Assuming your recordings worked, back up your data onto your computer and, ideally, an automatically backed-up system such as TimeMachine for Mac, Dropbox through UF's subscription, or IFAS-managed hard drives.

Record your payments in the appropriate system (paper log, online, or computer file). If you are using prepaid gift cards from UF, make sure the gift card is loaded, because you must match the participant's name and address to the gift card number to ensure they can activate and use the card. File consent forms and receipts in a folder in a locked file cabinet, making digital copies as a backup if possible, even if you take photos of the forms with a smartphone.

Next you are ready to transcribe, analyze, and report your data.

Summary

Collecting qualitative data can involve many steps. This document is intended to clarify the various considerations a researcher or evaluator should account for. It also provides example checklists to enable some of the smaller, less-thought-intensive but crucial steps to be completed without major time or energy investments. Qualitative data can provide rich evidence for the success of your programs or background for developing new initiatives.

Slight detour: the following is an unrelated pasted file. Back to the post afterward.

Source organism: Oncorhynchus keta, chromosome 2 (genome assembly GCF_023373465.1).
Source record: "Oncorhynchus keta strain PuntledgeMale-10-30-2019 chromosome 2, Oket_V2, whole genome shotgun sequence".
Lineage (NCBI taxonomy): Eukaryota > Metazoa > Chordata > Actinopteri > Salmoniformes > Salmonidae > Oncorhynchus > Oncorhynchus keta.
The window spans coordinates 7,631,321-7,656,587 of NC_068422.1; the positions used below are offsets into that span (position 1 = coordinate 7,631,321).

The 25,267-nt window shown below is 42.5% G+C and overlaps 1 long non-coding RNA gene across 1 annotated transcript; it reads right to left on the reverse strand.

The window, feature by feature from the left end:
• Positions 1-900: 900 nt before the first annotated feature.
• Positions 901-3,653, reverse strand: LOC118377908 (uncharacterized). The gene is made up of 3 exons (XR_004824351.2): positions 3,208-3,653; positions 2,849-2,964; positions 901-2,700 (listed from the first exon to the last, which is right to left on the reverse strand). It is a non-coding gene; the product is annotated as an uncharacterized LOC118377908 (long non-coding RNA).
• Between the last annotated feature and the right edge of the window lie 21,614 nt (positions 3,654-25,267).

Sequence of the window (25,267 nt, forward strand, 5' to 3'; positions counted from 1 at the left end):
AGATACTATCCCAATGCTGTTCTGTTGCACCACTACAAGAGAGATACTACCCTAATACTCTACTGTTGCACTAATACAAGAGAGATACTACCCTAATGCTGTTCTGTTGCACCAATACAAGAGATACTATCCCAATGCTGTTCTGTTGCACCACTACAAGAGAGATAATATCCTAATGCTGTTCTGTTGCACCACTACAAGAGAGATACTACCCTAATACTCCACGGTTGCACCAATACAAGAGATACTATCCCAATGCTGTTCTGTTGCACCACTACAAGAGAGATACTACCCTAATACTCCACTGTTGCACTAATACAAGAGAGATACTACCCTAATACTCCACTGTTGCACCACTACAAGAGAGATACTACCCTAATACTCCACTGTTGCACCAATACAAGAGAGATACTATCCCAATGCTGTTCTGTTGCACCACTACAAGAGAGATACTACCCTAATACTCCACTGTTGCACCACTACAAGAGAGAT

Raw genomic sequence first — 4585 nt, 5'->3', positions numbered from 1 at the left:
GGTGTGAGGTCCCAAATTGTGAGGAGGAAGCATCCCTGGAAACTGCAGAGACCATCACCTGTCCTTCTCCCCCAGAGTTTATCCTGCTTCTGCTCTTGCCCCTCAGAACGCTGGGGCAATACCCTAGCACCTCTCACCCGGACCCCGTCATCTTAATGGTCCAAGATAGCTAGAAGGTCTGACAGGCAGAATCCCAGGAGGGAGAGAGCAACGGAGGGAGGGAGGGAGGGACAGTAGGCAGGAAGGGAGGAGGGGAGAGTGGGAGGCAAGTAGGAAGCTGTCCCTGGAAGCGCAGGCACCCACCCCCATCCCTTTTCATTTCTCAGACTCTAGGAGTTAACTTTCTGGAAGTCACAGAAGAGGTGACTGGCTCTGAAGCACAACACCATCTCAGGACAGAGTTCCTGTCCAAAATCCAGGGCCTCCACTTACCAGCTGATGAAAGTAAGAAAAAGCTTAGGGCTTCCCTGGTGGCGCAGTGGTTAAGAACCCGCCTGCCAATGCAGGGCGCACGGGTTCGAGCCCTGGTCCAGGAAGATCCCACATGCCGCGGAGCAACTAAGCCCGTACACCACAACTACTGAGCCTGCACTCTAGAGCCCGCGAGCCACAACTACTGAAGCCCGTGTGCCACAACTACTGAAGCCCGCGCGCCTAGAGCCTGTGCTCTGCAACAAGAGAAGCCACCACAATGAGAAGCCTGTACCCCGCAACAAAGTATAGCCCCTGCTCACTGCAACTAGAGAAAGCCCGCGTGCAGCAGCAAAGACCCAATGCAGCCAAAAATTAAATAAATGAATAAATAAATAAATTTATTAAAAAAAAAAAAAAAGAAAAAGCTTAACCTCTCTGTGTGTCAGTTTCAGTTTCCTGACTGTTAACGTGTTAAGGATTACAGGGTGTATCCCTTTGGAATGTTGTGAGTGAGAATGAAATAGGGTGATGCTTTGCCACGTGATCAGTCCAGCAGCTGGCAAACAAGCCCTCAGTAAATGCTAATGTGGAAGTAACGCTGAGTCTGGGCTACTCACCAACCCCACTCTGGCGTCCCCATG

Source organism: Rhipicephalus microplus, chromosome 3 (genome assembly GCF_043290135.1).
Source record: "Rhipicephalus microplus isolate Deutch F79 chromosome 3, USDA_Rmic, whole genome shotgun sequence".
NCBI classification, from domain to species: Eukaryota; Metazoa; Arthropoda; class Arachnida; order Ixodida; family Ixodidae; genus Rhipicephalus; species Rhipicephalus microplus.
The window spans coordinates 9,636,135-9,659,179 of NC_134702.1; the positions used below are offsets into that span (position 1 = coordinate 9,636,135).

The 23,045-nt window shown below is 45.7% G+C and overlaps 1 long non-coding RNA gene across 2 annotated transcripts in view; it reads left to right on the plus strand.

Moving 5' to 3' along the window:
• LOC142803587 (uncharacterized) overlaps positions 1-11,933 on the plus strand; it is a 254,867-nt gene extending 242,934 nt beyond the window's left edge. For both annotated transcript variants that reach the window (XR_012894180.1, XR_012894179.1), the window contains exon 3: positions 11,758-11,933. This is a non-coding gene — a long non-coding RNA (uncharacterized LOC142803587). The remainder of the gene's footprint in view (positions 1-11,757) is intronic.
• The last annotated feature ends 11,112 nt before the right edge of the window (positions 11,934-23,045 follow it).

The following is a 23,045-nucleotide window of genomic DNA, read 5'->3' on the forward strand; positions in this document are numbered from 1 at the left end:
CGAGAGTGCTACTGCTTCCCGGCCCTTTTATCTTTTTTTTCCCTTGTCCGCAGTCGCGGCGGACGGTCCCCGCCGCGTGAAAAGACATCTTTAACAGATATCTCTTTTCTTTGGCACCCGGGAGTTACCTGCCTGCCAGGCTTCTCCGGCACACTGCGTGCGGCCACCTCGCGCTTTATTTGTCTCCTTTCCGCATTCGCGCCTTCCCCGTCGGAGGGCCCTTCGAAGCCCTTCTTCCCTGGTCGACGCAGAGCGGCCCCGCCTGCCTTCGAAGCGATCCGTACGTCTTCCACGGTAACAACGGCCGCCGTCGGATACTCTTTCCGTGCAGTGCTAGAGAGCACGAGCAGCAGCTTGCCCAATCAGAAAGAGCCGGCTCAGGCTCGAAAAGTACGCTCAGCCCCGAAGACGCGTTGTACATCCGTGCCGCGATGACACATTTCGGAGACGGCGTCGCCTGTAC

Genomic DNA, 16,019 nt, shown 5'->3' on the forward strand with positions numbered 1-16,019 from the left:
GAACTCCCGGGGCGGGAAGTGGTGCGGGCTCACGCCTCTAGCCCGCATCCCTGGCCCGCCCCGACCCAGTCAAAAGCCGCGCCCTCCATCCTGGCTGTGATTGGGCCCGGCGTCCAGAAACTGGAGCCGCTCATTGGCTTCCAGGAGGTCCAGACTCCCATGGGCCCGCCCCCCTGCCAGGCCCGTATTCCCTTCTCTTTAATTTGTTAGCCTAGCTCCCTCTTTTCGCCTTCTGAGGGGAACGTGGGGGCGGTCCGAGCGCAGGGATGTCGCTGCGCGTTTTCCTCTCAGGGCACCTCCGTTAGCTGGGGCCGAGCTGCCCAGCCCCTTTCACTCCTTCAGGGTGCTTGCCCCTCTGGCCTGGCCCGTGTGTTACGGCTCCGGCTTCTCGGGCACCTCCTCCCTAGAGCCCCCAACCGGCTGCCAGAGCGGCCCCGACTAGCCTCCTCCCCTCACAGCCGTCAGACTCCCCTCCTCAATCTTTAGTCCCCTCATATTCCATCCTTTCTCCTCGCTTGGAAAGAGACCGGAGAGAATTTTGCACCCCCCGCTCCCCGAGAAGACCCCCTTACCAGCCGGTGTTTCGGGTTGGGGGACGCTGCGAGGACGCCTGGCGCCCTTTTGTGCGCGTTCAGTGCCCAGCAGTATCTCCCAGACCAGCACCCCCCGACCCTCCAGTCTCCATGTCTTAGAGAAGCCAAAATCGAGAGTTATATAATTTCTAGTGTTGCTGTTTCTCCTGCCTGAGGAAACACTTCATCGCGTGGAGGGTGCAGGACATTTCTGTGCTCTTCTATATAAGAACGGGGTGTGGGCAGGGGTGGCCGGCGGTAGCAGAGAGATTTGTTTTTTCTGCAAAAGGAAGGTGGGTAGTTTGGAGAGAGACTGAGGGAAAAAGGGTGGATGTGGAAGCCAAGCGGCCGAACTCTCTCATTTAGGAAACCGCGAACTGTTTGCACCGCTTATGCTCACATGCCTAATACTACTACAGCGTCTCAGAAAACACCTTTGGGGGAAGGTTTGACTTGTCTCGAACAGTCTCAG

References

Telg, R. (2015). Conducting interviews for news stories. AEC532. Gainesville: University of Florida Institute of Food and Agricultural Sciences. https://edis.ifas.ufl.edu/wc194

Williams, E. P., & Walter, J. K. (2015). When does the amount we pay research participants become "undue influence"? AMA Journal of Ethics, 17(12), 1116–1121. https://doi.org/10.1001/journalofethics.2015.17.12.ecas2-1512

Appendix

Below is an informal example study checklist from the author's dissertation research involving eye-tracking. Text has been copied as-is for effect.

Before: